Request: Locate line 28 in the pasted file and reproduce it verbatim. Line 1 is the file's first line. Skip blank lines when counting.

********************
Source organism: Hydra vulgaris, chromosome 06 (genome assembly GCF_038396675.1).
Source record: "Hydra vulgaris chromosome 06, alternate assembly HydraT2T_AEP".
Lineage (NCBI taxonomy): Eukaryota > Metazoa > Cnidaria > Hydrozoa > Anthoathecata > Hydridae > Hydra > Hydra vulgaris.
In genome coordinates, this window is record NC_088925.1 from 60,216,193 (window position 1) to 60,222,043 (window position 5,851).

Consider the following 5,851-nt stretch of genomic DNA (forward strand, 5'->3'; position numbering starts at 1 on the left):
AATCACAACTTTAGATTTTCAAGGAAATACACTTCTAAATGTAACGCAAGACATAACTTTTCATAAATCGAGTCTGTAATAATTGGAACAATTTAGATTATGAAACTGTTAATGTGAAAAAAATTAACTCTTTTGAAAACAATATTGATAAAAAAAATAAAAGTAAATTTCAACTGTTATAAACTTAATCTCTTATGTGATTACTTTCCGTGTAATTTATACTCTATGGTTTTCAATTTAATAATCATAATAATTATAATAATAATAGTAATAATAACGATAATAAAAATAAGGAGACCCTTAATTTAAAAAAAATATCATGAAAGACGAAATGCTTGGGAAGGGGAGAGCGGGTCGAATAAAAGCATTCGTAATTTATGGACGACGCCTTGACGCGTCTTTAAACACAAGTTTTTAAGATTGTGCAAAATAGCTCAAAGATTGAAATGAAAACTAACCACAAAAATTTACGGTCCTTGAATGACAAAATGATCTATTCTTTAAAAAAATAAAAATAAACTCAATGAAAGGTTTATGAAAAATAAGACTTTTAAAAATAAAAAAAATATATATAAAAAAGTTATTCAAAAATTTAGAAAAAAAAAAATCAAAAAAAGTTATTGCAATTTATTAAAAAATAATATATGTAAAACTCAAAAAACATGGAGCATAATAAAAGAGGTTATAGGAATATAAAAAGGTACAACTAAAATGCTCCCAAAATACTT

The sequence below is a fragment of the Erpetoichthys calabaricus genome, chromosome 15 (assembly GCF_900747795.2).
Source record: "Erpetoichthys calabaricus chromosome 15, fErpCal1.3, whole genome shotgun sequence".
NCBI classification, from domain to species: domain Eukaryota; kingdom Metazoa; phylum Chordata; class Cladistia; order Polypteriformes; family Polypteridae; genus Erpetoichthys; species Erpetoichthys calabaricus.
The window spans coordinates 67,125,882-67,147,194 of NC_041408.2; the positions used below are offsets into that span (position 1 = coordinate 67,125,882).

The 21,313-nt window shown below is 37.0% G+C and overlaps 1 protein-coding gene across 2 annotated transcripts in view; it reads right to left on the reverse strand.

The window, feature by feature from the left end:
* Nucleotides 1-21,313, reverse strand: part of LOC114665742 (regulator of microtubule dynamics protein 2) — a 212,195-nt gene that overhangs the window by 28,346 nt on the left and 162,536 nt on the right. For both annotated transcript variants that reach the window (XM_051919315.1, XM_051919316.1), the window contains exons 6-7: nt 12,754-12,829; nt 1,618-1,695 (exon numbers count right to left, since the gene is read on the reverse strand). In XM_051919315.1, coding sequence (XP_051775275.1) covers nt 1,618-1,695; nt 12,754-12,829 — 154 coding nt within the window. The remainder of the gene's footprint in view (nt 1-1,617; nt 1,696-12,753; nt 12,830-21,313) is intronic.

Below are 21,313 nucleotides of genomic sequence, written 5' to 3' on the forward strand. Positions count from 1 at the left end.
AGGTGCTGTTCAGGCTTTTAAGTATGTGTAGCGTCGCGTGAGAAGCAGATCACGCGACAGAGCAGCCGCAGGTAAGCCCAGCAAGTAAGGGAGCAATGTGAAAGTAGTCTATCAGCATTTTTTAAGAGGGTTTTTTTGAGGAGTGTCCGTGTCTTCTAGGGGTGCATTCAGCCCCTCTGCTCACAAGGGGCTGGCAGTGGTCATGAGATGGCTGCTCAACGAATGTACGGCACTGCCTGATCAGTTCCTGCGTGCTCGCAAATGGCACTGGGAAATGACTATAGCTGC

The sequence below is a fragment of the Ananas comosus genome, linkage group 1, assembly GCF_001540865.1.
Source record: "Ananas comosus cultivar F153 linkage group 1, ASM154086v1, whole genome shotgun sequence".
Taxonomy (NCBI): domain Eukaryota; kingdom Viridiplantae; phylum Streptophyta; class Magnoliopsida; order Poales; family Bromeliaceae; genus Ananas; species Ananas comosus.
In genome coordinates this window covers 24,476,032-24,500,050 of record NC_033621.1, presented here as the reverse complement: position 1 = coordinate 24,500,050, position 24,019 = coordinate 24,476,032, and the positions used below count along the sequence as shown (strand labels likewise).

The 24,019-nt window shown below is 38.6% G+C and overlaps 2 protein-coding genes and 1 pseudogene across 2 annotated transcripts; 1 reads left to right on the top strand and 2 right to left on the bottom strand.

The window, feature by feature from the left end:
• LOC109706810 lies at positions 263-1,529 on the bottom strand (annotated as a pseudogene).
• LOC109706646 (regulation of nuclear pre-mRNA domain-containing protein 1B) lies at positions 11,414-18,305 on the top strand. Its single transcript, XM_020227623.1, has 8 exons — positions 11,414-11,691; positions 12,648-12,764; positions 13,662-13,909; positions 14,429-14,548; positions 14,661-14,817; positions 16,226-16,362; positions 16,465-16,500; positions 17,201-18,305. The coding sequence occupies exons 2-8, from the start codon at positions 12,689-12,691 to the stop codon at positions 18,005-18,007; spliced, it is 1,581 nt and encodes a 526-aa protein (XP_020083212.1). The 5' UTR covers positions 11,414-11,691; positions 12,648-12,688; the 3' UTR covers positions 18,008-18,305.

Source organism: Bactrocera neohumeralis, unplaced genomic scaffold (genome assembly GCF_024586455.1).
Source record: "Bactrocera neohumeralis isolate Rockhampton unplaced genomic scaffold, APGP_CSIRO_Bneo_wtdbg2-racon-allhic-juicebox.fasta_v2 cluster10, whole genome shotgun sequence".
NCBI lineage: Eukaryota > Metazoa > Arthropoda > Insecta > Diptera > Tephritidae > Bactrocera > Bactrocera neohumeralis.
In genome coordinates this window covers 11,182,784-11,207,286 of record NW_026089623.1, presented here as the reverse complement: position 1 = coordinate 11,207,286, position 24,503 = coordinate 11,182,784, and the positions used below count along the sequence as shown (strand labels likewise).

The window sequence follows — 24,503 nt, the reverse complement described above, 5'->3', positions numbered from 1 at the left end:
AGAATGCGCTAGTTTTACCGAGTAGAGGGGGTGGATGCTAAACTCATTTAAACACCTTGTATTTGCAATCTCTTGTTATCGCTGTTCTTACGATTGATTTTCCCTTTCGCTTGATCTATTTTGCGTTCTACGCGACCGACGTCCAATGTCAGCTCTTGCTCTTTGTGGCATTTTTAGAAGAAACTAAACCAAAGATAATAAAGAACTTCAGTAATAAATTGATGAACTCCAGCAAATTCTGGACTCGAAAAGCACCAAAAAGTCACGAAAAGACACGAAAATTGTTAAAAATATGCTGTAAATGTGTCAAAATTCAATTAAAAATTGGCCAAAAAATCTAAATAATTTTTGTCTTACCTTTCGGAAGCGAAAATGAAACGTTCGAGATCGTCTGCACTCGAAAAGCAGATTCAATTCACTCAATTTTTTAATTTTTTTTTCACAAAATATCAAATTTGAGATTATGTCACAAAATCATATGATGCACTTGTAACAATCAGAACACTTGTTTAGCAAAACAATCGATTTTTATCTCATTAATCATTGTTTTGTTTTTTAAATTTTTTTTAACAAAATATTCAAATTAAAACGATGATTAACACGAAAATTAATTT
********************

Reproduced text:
The window sequence follows — 24,503 nt, the reverse complement described above, 5'->3', positions numbered from 1 at the left end: